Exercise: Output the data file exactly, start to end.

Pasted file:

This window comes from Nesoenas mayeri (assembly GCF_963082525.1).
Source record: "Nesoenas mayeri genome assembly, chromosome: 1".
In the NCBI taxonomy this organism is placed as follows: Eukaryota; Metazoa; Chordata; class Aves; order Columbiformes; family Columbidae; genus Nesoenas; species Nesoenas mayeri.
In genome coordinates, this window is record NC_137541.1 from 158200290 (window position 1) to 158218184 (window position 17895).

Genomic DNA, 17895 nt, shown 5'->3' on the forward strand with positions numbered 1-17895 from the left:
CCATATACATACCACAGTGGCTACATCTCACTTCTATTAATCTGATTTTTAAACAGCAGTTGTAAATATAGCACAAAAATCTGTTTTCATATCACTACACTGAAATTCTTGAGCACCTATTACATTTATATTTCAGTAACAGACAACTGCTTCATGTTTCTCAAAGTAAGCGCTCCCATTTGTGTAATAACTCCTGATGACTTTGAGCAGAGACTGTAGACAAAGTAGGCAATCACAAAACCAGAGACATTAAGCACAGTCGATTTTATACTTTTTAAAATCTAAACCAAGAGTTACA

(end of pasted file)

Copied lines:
This window comes from Nesoenas mayeri (assembly GCF_963082525.1).
Source record: "Nesoenas mayeri genome assembly, chromosome: 1".
In the NCBI taxonomy this organism is placed as follows: Eukaryota; Metazoa; Chordata; class Aves; order Columbiformes; family Columbidae; genus Nesoenas; species Nesoenas mayeri.
In genome coordinates, this window is record NC_137541.1 from 158200290 (window position 1) to 158218184 (window position 17895).

Genomic DNA, 17895 nt, shown 5'->3' on the forward strand with positions numbered 1-17895 from the left:
CCATATACATACCACAGTGGCTACATCTCACTTCTATTAATCTGATTTTTAAACAGCAGTTGTAAATATAGCACAAAAATCTGTTTTCATATCACTACACTGAAATTCTTGAGCACCTATTACATTTATATTTCAGTAACAGACAACTGCTTCATGTTTCTCAAAGTAAGCGCTCCCATTTGTGTAATAACTCCTGATGACTTTGAGCAGAGACTGTAGACAAAGTAGGCAATCACAAAACCAGAGACATTAAGCACAGTCGATTTTATACTTTTTAAAATCTAAACCAAGAGTTACA